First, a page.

ITIF Shares New Blockchain Technology Policy Proposal Guidelines To Regulate Industry


Governments all around the world are trying to make of sense of blockchain technology. Now, the Information Technology & Innovation Foundation (ITIF) has released a “Policymaker’s Guide” that they hope will remove complexity and inform further targeted implementations of the distributed-ledger technology.

ITIF’s vice president and one of the report’s authors said:

“That’s where we’re going to see some very interesting use cases. What we don’t want to see is a bunch of government spending on blockchain that turns into vaporware but that can actually make an impact. A lot of people still don’t understand what it is. It’s complicated technology and we wanted to tease out government’s role and provide general principles policymakers can use to regulate or not regulate it”

They recommend the governments to do more to support blockchain innovation and adoption, including by supporting public sector adoption, creating a flexible regulatory environment to allow experimentation, and using targeted regulatory enforcement.

The report recommends that at a federal level, the General Services Administration should create a “blockchain service acquisition unit” and reform of procurement policies to allow the government to keep up with blockchain’s rapid pace of development. Commercial regulations should be written carefully to avoid impeding innovation.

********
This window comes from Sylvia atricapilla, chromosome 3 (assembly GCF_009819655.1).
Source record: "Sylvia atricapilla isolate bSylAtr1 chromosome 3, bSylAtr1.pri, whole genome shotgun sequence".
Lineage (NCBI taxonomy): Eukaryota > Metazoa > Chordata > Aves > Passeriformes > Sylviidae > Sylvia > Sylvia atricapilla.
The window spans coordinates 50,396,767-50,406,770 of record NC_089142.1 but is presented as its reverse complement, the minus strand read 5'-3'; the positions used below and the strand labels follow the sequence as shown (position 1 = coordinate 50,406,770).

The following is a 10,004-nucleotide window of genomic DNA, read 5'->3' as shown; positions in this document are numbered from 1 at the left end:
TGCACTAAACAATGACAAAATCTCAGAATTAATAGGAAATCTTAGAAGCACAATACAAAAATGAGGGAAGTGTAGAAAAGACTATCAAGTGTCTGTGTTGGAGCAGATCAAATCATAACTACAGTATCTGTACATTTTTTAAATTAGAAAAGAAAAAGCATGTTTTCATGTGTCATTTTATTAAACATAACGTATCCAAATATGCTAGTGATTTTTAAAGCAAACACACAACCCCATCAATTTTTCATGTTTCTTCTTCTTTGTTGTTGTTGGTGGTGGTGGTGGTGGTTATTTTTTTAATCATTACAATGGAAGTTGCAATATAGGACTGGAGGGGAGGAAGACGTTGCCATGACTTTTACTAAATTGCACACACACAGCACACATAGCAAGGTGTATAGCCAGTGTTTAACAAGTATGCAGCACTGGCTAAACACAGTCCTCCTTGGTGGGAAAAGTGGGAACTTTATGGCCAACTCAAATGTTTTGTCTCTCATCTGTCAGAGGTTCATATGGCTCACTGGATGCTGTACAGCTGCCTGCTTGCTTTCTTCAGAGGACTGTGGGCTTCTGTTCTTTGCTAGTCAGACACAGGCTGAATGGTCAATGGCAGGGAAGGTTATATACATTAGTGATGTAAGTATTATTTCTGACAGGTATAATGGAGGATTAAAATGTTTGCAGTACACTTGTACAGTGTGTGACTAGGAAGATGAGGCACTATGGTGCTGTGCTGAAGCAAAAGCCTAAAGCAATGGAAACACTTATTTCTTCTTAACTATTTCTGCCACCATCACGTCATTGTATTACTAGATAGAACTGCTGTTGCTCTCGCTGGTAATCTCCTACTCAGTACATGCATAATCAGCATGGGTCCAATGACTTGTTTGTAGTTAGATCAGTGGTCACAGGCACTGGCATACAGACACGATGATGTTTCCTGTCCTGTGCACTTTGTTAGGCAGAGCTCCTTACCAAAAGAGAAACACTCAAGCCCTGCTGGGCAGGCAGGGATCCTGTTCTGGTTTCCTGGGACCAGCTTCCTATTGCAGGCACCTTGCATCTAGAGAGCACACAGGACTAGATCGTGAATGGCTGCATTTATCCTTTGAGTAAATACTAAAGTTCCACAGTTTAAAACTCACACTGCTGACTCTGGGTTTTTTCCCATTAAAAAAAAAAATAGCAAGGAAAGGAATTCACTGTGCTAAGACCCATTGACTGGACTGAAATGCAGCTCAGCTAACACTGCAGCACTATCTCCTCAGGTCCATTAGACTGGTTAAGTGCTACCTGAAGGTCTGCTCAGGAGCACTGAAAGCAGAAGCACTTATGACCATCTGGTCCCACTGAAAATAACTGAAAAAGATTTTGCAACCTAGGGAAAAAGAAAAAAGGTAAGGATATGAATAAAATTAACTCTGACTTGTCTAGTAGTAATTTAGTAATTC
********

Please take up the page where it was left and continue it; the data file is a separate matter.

Notably, provisions in some recent privacy laws, such as the European Union’s General Data Protection Regulation, which requires the possibility for online records to be erased under “right to be forgotten” rules, are at odds with the fundamental immutability that blockchain’s records are imbued with.

To summarize the report, the report offers 10 principles to guide policymakers. They are:

  1. Ensure technology neutrality.
  2. Actively support blockchain adoption and deployment in the public sector.
  3. Support blockchain research and development.
  4. Promote legal certainty for blockchain applications.
  5. Set rules for blockchains at the national, not subnational, level.
  6. Create a flexible regulatory environment that enables experimentation.
  7. Use targeted regulatory enforcement to incentivize companies to protect consumers.
  8. Avoid laws and regulations that prevent the use of blockchain technology.
  9. Promote data interoperability for blockchain applications.
  10. Work to establish international harmonization of blockchain regulations across sectors.

    As blockchain increases in popularity, we can expect more of such institutions to help out with the complicated business of blockchain and crypto regulations. Governments and consumers need all the help that they can get.

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